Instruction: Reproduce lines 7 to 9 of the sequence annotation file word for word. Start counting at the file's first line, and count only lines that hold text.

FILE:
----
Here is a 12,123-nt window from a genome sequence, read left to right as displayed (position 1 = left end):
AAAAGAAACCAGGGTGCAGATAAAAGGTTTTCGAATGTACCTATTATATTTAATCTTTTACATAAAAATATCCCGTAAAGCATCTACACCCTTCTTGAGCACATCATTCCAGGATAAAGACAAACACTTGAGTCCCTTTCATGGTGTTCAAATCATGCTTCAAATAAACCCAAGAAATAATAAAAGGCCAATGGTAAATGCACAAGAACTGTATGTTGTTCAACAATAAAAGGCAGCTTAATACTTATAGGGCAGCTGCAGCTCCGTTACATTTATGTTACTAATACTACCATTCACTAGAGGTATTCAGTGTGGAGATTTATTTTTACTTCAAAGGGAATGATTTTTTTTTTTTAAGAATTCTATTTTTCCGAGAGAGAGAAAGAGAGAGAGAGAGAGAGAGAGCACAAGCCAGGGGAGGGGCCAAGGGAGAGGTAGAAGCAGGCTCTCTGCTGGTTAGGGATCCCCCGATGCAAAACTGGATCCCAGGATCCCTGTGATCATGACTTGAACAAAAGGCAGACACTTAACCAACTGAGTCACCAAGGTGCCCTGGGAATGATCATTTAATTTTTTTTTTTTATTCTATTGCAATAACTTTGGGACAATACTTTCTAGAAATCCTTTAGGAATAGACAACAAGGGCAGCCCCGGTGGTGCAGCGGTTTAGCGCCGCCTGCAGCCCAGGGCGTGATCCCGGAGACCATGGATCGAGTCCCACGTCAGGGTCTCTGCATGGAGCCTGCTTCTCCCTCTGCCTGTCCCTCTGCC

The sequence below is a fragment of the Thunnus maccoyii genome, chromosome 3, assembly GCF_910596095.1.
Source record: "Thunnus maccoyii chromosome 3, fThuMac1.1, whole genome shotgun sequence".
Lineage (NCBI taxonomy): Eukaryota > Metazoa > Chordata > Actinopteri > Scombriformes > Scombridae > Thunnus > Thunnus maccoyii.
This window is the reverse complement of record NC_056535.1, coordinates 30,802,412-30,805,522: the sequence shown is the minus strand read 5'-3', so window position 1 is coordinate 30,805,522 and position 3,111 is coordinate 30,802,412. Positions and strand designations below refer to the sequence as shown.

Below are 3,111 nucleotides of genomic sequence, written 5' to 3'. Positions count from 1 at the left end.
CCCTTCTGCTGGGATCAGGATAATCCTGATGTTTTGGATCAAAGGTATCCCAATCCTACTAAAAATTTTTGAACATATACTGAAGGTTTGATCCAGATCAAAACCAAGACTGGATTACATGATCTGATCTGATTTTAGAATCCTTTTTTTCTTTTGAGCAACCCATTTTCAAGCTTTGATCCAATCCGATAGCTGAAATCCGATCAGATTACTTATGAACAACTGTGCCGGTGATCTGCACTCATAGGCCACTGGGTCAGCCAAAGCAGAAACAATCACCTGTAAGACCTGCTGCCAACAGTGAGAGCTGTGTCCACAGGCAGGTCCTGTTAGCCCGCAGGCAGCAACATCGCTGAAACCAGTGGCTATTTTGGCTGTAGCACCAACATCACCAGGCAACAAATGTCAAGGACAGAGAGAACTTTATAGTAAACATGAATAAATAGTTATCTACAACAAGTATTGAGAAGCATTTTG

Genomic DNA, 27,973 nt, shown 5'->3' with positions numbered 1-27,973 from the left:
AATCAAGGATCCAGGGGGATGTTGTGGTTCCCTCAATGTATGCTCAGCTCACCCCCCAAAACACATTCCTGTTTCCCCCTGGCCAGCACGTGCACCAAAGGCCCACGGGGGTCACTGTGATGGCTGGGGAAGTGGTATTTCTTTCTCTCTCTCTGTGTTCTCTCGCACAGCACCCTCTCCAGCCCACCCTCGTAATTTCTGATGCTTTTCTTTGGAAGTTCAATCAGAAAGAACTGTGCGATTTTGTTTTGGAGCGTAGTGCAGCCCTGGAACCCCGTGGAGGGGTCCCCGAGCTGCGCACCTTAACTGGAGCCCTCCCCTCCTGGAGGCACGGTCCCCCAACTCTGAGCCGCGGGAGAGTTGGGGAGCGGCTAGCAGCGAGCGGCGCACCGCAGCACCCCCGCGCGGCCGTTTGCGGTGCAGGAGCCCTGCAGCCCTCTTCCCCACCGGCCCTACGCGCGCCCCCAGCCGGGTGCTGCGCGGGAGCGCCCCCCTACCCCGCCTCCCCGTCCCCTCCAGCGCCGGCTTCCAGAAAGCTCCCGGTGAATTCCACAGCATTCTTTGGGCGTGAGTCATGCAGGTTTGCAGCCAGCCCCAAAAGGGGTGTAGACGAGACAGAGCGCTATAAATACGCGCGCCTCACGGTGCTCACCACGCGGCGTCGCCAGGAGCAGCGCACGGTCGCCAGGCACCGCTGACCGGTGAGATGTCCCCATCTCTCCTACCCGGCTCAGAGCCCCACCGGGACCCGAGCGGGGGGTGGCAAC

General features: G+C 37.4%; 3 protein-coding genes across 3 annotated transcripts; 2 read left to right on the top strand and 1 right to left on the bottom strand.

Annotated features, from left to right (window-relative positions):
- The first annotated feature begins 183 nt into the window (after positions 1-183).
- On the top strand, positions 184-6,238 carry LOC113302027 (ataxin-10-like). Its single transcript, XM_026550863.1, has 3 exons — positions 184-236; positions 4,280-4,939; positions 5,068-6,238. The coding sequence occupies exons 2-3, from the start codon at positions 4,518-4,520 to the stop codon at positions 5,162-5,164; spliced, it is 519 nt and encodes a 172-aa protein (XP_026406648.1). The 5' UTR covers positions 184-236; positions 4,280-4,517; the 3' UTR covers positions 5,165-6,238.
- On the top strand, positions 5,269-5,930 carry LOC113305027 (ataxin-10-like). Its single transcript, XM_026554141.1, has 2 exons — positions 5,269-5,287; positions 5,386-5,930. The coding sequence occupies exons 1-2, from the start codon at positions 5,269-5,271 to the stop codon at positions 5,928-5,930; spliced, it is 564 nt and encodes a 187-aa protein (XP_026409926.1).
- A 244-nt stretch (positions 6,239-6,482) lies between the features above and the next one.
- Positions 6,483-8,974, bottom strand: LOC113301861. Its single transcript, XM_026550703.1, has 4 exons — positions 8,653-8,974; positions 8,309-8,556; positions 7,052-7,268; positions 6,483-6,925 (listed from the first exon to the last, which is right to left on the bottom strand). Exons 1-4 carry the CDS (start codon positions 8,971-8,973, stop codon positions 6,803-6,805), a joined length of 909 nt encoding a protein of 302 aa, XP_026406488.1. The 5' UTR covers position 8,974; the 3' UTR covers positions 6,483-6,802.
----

Below are 3,111 nucleotides of genomic sequence, written 5' to 3'. Positions count from 1 at the left end.
CCCTTCTGCTGGGATCAGGATAATCCTGATGTTTTGGATCAAAGGTATCCCAATCCTACTAAAAATTTTTGAACATATACTGAAGGTTTGATCCAGATCAAAACCAAGACTGGATTACATGATCTGATCTGATTTTAGAATCCTTTTTTTCTTTTGAGCAACCCATTTTCAAGCTTTGATCCAATCCGATAGCTGAAATCCGATCAGATTACTTATGAACAACTGTGCCGGTGATCTGCACTCATAGGCCACTGGGTCAGCCAAAGCAGAAACAATCACCTGTAAGACCTGCTGCCAACAGTGAGAGCTGTGTCCACAGGCAGGTCCTGTTAGCCCGCAGGCAGCAACATCGCTGAAACCAGTGGCTATTTTGGCTGTAGCACCAACATCACCAGGCAACAAATGTCAAGGACAGAGAGAACTTTATAGTAAACATGAATAAATAGTTATCTACAACAAGTATTGAGAAGCATTTTG

Genomic DNA, 27,973 nt, shown 5'->3' with positions numbered 1-27,973 from the left: